I like to throw out the suggestion that it is perhaps the current craziest love story ever. If you look at me on my very first stand-up comedy special, which was taped in 2015—the majority of it was dedicated to material about my sex addiction. It was comprised of just the most graphic, cringe-inducing sex stories, which kind of led into me acknowledging that I was a sex addict. But ultimately I saw that in order to be happy later in life I really felt strongly that I needed to learn how to be in a healthy, committed relationship.
And, you know, almost ten years ago, I put that out into the world, the intention. It was my mantra that I was doing the work to become the man that the love of my life deserved. Acknowledging that I had yet to meet the love of my life, and that pre-emptively I was trying to make myself worthy of that person. And then in my second comedy special, there really wasn't any sexual overtones there. My second special was all about my drug addiction and my criminal record.
"I set the goal to be in a healthy relationship in my first special, proposed on the second and told our story on the third "
But at the end of my second special, which was taped in 2018, I brought my then girlfriend on stage and got on my knee and proposed to her. You could argue it’s cringy in and of itself to pick that moment on stage taping a comedy special to propose, but I did it unapologetically. And I acknowledged that that was effectively the culmination of all of that work that I so graphically addressed in my first special.
With my chequered past and how important it was to me to really take sexual sobriety seriously and really put work into a relationship—and given that I set the intention in the first special, I proposed on the second special, and then on the third special, I really told the story of the relationship—man, that's, in my view, beautiful. And I really think it is. And what's even more beautiful is the growth from the first to the second to the third. And when I say growth, not just me performing stand-up comedy, but as a person I went from a full-scale scumbag to a guy who lives with integrity, does the right thing when nobody's watching and tells the truth.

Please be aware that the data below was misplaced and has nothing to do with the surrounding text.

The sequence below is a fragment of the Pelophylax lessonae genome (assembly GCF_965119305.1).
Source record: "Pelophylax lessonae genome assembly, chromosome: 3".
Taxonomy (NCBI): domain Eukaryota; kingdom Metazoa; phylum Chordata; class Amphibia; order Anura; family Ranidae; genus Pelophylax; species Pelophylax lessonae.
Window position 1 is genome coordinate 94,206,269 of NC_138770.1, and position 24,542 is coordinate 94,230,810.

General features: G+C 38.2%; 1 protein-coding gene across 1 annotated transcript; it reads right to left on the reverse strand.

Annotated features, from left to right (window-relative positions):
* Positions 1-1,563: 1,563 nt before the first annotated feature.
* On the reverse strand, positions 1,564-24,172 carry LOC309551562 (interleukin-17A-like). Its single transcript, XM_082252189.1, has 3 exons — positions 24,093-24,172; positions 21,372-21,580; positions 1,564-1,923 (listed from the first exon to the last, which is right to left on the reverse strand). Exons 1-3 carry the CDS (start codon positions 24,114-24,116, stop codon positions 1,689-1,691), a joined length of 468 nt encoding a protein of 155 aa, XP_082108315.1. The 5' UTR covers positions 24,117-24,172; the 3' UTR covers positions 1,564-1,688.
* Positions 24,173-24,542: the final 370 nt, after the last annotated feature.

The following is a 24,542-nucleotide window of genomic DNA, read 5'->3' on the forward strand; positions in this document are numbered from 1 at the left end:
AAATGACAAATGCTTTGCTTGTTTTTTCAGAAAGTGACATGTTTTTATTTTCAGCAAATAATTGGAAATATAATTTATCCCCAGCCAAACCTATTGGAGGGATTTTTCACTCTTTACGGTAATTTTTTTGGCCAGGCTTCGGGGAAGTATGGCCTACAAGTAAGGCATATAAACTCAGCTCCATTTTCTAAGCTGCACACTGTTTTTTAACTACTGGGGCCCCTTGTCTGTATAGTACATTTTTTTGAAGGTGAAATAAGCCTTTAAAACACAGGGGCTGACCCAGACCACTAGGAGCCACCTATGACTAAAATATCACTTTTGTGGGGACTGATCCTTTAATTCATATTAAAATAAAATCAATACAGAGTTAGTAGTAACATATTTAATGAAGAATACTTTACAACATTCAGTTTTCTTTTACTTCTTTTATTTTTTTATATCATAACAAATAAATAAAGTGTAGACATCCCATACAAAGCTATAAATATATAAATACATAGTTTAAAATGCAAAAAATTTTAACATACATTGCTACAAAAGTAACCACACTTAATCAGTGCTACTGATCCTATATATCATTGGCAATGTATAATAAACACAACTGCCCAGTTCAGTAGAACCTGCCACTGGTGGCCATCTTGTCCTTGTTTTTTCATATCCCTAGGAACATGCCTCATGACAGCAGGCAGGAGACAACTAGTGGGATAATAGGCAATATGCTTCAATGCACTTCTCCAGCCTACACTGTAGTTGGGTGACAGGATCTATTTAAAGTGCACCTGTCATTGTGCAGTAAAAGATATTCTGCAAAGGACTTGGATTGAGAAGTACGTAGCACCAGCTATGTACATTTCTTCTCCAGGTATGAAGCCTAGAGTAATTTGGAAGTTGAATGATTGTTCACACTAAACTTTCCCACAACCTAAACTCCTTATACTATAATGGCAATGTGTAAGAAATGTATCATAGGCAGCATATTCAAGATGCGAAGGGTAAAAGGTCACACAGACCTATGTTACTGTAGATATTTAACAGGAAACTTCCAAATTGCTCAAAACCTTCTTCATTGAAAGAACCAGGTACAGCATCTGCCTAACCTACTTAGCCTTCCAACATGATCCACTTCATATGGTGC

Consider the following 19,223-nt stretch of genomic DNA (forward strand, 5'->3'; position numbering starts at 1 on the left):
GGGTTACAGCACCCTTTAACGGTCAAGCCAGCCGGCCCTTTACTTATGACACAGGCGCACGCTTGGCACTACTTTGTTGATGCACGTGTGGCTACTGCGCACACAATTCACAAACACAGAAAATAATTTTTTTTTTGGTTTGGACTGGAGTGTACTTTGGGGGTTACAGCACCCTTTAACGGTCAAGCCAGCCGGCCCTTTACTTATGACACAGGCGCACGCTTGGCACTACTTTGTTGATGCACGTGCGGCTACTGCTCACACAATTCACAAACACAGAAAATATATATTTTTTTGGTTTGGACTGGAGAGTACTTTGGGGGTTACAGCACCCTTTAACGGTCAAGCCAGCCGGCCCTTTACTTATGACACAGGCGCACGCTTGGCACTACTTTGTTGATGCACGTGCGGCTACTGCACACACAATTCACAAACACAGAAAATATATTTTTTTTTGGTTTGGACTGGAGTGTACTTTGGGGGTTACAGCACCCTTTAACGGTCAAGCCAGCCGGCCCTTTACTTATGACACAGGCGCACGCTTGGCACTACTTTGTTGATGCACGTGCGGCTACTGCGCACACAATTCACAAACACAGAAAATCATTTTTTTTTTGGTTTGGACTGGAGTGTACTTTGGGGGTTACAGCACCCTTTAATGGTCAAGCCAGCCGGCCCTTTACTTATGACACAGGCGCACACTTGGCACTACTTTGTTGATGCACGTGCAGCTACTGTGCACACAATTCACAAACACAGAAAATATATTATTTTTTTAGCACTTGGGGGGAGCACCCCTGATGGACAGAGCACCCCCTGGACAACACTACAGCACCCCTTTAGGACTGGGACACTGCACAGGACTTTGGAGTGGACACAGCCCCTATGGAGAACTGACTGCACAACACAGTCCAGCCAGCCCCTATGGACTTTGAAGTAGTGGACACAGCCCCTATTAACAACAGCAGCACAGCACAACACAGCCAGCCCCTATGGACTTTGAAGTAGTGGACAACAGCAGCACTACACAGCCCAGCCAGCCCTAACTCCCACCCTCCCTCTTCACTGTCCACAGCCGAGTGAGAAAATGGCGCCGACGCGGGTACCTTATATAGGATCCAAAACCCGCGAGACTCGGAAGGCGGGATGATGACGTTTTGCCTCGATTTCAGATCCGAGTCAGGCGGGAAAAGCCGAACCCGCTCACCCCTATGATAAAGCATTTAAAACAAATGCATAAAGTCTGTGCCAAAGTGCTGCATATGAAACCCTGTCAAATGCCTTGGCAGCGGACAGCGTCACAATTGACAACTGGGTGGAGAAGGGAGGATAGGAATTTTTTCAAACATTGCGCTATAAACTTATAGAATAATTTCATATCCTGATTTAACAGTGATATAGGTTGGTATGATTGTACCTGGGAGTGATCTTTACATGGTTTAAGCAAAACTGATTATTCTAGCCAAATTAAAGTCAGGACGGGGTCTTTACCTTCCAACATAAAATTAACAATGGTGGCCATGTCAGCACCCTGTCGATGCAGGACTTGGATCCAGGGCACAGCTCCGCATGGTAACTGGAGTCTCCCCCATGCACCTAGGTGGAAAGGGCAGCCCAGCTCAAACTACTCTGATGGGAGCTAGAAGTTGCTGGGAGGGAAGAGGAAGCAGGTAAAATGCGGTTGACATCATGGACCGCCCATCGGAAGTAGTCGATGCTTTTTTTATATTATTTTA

And on that note, are you now sober and running an animal sanctuary?

With respect to chemicals—drugs and alcohol—I've been clean and sober for more than 15 years now, actually, like really creeping up on 16 years. So that's not particularly new. Running an animal sanctuary is a little bit of an overstatement. But with that said, we've, we've recently purchased the property where I'm at, and we inherited this cat right here. And we inherited a pig named Lulu. So there are farm animals and we brought two of our dogs with us too.  
The plan is to, over time gradually develop the property and take on more animals. To what scale and what the animal sanctuary looks like as an operation kind of remains to be seen. I don't know that we ever really want to publicise the location and invite a lot of traffic. But, but maybe, especially if that would bring in revenue, help facilitate it and make it self-sufficient.

If you in your 20s doing Jackass could look at your life now, would you be shocked? 

Steve-O during Bucket List
I would be shocked, I think anybody would. Jackass has genuinely endured. Our last movie came out just last year. But yeah, I would be flabbergasted, and I said that in my first special that if you told me years ago that I would end up moving to California and becoming a clean and sober, environmentally conscious, animal-loving vegan, I wouldn’t believe you.
I'm just really proud that you that I kind of live a double life in a sense, but really, the bottom line is that I've managed to evolve into a healthier, more spiritually-minded person but I’ve also retained all my craziness. To have that balance of being crazy Steve-O from Jackass, but never miss both meditations every single day. It’s the unlikely reality of my life.

What’s next for you?

I'm going to take a break. I'm going to spend about six months putting together my next show to go on my next tour. And I really, really cannot imagine that I will not have officially painted myself into a corner with the next one.
"I've got one more multimedia stunt extravaganza comedy tour left in me and I think it has the potential to be massive"
After that, I'm just going to do stand-up without the stunts or something. But I've got one more multimedia sort of stunt extravaganza comedy tour left in me. I think it has potential to be massive. We'll see how that goes. And then and then I'll retreat into obscurity on my ranch.

What do you have left on your bucket list?

Bucket List felt like a catchy title. It felt like an appropriate way to refer to a bunch of forbidden stunts that I had come up with ideas for over the years, but were never intended to really happen because they were so f***ed up. I could have probably more appropriately called the tour, The Bottom of the Barrel List.
Steve-O's new special Steve-O's Bucket List is available to stream now from steveo.com
Banner photo: Steve-O (Gav Thane)